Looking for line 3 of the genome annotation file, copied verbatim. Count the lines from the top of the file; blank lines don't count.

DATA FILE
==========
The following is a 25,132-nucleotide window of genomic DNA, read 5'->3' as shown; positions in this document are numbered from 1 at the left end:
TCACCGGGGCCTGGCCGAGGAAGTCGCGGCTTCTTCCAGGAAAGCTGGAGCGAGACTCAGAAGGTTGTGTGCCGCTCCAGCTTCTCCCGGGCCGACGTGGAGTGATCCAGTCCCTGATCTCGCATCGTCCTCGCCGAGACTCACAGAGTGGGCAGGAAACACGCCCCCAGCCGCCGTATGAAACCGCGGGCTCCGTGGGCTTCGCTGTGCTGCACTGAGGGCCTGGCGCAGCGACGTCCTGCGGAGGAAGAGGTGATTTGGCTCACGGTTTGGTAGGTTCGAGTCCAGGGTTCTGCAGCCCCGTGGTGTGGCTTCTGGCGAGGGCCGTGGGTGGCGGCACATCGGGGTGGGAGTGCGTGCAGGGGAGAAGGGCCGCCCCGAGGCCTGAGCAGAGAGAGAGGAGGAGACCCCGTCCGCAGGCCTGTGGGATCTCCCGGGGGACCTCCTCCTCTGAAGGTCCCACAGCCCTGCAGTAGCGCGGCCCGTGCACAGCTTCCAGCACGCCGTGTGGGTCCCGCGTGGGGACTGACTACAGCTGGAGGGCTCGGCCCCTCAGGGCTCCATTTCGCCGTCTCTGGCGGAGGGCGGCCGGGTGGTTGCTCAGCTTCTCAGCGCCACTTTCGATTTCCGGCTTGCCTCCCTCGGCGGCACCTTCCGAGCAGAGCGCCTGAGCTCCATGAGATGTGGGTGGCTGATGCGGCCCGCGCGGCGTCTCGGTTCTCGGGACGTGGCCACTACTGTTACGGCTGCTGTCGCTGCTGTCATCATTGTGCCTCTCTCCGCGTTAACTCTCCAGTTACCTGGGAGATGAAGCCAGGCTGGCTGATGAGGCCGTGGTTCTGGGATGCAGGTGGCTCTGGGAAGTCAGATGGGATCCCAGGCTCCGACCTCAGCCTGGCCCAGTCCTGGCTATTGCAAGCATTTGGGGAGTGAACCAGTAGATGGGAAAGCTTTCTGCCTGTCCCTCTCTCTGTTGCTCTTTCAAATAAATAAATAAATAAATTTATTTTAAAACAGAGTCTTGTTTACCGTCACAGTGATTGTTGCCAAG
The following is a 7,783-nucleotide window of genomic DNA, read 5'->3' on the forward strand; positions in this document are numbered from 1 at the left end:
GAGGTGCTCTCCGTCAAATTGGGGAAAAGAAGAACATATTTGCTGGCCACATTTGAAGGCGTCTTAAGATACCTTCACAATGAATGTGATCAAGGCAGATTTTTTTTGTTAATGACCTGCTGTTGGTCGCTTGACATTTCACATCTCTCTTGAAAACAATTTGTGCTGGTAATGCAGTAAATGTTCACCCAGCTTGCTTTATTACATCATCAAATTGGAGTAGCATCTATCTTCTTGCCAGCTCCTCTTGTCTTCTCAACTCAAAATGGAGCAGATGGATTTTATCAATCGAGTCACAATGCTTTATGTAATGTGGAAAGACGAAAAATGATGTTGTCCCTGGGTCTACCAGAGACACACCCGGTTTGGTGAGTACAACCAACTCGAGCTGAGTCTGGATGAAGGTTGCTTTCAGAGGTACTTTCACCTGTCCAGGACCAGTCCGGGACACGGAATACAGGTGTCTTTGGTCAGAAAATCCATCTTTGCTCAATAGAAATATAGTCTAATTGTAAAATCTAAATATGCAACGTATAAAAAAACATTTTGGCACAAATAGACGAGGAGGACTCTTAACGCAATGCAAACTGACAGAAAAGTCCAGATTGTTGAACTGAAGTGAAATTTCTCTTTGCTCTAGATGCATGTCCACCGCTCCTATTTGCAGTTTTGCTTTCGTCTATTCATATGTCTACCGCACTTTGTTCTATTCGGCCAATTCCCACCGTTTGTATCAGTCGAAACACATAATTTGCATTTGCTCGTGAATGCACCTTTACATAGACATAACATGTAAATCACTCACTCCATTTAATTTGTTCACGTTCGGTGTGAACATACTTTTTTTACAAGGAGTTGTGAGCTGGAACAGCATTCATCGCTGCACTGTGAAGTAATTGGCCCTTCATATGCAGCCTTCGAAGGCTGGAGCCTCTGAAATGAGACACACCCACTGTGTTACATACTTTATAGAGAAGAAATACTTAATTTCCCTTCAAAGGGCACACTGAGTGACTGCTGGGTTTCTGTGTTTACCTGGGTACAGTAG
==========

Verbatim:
The following is a 7,783-nucleotide window of genomic DNA, read 5'->3' on the forward strand; positions in this document are numbered from 1 at the left end: